Knitting – The Oxford student

Image Description: Agatha Gutierrez Echenique shares some photos of her sock knitting for her post on the sustainable hobby.

I am a big fan of textiles. My friends can easily recognize me in a crowd because I almost always wear two layers of oversized knitwear, regardless of the season. I think knitted socks make or break an outfit, and while you can’t always see mine, you can be sure they’re fun patterned.

For these reasons, people still aren’t surprised when I say I’m a knitter. Knitting is something I do to relax: there’s nothing more relaxing than tossing a so-called “vanilla” pair of socks (read: easy and insane pattern) as a reward for writing another essay difficult for my degree. The process is repetitive and therefore meditative and the end result is uplifting and creative: a little bundle of joy that reminds me of a fun time every time I wear it!

But I didn’t start knitting just because it’s incredibly healthy for you (and that’s scientifically proven!). I also started knitting because I thought it was the kind of hobby that, given my own wardrobe choices and subsequent purchases while shopping, would lead to a more sustainable lifestyle. I happen to be a bit strapped for money, as I’m sure many university students are. Therefore, when I had to shop for clothes, if I was not a thrift store, I would tend to go to stores that fit my budget, i.e. fast and good fashion stores market. The sad reality of these stores, however, is that they tend to use materials that have rather deleterious effects on the environment. and they employ exploitative sweatshop labor in making their clothes.

Given this, it was simply unconscionable for me, no matter how often I visited these stores, to continue shopping at fast fashion chain stores. And while many of my needs could be met by shopping at thrift stores, there were other needs (like socks!) that were much harder to meet. Plus, sometimes it was nice to have the idea of ​​having a custom piece just for me. For these reasons, I thought it might be good to take up knitting. And I’m so glad I did!

Now I should say a few things about knitting for people who consider it a hobby. On the one hand, we don’t start by making socks, or even really sweaters. Most knitters start with unbalanced scarves, potholders and coasters. Making fitted clothes is quite difficult, because it involves mastering different skills: thread tension, good gauge, mastering several stitches, sewing or knitting in the round, blocking. So if you consider knitting to be an enduring hobby, know that you’re not about to revitalize your wardrobe in a few months. In fact, it will probably be well into your first year of knitting that you feel comfortable knitting clothes on your own.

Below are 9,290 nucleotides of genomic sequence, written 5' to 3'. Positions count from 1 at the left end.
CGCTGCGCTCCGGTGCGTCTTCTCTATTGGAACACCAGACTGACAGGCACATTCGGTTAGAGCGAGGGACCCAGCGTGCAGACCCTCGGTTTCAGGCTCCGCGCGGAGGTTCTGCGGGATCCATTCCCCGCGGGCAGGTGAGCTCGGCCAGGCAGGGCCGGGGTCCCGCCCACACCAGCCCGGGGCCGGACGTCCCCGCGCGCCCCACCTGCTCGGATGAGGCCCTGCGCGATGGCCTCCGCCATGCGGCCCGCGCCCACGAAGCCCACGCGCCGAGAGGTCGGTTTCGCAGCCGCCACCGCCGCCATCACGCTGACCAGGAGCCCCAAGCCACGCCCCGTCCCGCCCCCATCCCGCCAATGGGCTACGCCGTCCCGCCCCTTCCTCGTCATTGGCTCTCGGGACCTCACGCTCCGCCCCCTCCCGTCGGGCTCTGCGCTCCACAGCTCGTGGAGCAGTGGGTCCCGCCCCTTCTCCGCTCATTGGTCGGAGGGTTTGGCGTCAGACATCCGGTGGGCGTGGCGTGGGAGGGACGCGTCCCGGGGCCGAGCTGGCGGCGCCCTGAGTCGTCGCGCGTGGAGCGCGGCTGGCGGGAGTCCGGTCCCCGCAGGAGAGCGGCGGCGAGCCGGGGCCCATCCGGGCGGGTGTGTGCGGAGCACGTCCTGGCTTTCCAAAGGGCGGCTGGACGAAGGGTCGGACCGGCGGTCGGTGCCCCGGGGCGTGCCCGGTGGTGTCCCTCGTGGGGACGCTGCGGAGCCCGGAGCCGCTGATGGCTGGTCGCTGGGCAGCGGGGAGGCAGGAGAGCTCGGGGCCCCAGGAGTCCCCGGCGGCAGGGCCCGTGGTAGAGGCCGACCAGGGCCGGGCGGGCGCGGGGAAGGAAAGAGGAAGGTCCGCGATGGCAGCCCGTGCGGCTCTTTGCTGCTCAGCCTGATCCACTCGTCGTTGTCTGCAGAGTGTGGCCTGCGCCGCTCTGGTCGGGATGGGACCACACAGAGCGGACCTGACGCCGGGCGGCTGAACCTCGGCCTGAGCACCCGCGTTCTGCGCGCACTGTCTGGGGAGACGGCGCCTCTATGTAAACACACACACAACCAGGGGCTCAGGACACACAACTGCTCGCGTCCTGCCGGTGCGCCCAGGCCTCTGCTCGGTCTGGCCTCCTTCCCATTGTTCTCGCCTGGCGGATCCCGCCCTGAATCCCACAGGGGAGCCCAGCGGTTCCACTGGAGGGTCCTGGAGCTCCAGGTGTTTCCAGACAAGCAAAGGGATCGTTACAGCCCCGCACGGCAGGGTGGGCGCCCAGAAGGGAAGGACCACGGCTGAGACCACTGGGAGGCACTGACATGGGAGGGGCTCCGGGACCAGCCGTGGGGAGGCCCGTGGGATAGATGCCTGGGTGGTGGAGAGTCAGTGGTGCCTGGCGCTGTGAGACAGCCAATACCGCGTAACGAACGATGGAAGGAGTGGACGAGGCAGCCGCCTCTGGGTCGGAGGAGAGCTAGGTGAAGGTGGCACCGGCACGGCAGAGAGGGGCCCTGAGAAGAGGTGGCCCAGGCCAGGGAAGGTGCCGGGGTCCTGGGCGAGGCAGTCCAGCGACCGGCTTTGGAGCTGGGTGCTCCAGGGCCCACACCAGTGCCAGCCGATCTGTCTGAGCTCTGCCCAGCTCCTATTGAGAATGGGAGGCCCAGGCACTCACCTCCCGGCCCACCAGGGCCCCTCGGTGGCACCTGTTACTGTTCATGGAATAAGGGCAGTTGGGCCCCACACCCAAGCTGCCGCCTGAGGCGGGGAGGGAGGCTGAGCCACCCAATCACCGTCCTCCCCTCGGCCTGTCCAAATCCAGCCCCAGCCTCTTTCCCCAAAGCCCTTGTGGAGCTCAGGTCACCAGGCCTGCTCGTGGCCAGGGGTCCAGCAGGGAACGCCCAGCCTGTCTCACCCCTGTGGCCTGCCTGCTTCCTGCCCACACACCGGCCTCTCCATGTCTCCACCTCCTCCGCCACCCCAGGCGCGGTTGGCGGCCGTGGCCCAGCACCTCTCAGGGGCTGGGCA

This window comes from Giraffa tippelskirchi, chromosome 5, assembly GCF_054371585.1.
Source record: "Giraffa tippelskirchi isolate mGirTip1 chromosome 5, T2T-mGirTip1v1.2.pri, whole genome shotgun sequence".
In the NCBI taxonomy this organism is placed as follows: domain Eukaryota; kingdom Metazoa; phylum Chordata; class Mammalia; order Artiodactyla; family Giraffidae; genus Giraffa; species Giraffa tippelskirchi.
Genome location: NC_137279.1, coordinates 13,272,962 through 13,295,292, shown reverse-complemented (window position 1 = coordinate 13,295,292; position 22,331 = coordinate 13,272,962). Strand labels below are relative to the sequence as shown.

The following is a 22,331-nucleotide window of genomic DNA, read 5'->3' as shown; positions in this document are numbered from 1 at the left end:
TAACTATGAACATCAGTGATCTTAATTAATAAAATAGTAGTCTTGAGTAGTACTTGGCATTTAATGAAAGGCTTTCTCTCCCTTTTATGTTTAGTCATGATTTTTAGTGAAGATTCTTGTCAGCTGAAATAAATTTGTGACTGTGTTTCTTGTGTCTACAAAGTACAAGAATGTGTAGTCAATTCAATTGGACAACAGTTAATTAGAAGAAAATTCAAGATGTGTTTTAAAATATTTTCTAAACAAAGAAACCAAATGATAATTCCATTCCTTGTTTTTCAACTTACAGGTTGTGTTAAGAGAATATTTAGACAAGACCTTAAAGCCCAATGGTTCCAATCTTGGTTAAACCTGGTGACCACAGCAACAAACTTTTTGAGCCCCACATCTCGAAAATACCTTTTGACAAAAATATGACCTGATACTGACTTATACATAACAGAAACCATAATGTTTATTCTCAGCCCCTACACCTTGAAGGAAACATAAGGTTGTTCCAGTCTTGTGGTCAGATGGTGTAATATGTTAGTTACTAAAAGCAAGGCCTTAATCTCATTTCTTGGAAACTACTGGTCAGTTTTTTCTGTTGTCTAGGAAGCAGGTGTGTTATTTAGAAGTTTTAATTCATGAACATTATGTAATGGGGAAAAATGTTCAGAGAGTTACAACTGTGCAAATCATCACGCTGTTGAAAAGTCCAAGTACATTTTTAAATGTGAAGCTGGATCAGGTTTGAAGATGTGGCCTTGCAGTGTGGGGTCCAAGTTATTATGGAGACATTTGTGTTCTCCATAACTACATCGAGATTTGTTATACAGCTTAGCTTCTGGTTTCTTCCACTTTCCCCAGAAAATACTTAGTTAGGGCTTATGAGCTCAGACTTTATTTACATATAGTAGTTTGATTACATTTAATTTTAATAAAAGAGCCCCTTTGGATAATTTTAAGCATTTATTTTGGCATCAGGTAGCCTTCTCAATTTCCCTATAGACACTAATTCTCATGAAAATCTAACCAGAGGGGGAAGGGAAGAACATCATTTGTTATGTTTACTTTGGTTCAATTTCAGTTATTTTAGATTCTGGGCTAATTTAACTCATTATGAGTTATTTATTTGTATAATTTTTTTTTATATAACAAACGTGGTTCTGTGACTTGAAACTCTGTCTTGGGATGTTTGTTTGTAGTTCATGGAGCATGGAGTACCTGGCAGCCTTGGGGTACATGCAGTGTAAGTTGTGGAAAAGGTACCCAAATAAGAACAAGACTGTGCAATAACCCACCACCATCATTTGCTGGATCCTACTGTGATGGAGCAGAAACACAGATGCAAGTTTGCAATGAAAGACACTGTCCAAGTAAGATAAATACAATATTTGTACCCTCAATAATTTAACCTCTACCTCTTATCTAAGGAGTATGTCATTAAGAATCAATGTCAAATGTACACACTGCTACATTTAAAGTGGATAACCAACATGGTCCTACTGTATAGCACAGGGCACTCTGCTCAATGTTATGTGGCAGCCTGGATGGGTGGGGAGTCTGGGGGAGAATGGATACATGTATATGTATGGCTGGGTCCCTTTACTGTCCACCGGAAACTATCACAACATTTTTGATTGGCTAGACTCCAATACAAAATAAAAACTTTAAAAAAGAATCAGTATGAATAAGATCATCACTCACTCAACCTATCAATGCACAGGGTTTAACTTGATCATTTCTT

Also, while I advocate knitting as a sustainable hobby, it can also be an expensive hobby. Consider, for example, making a sweater that you might otherwise buy at a fast fashion chain store. A sweater can hold around 6-8 skeins (read: balls) of yarn, depending on the size of the sweater you are making. The price of a skein of yarn differs depending on the type of yarn you buy. There are sometimes disputes between knitters over acrylic yarn, which is the cheapest type of yarn on the market. Acrylic yarn is a synthetic yarn, made of a kind of plastic. Because acrylic yarn is created in plants that are generally not well managed and because it is not the type of fiber that is biodegradable, it’s not the most eco-friendly yarn, overall. However, it is important to consider that, in particular, in relation to the effects of fast fashion, where there are large-scale violations of human labor in the production of clothing, probably buying skeins of acrylic yarn to make a sweater is much more ethical. Natural fibers are not in everyone’s budget and that is understandable.

However, there are natural fibers – wool and cotton, which are quite reasonably priced and are biodegradable and therefore considered more environmentally friendly (although nothing is quite perfect. Breeding livestock and cotton planting are two activities that consume a lot of money). water, for example – something that can contribute to desertification). Either way, buying 6-8 skeins of acrylic, wool or cotton yarn always costs around 12-18 pounds at least (in the case of acrylic yarn) or buying a wool yarn slightly more expensive, the price goes up about 4 pounds or more. Besides, really a nice yarn, like merino, cashmere, angora or mohair, can be quite expensive – think over £100 for a sweater.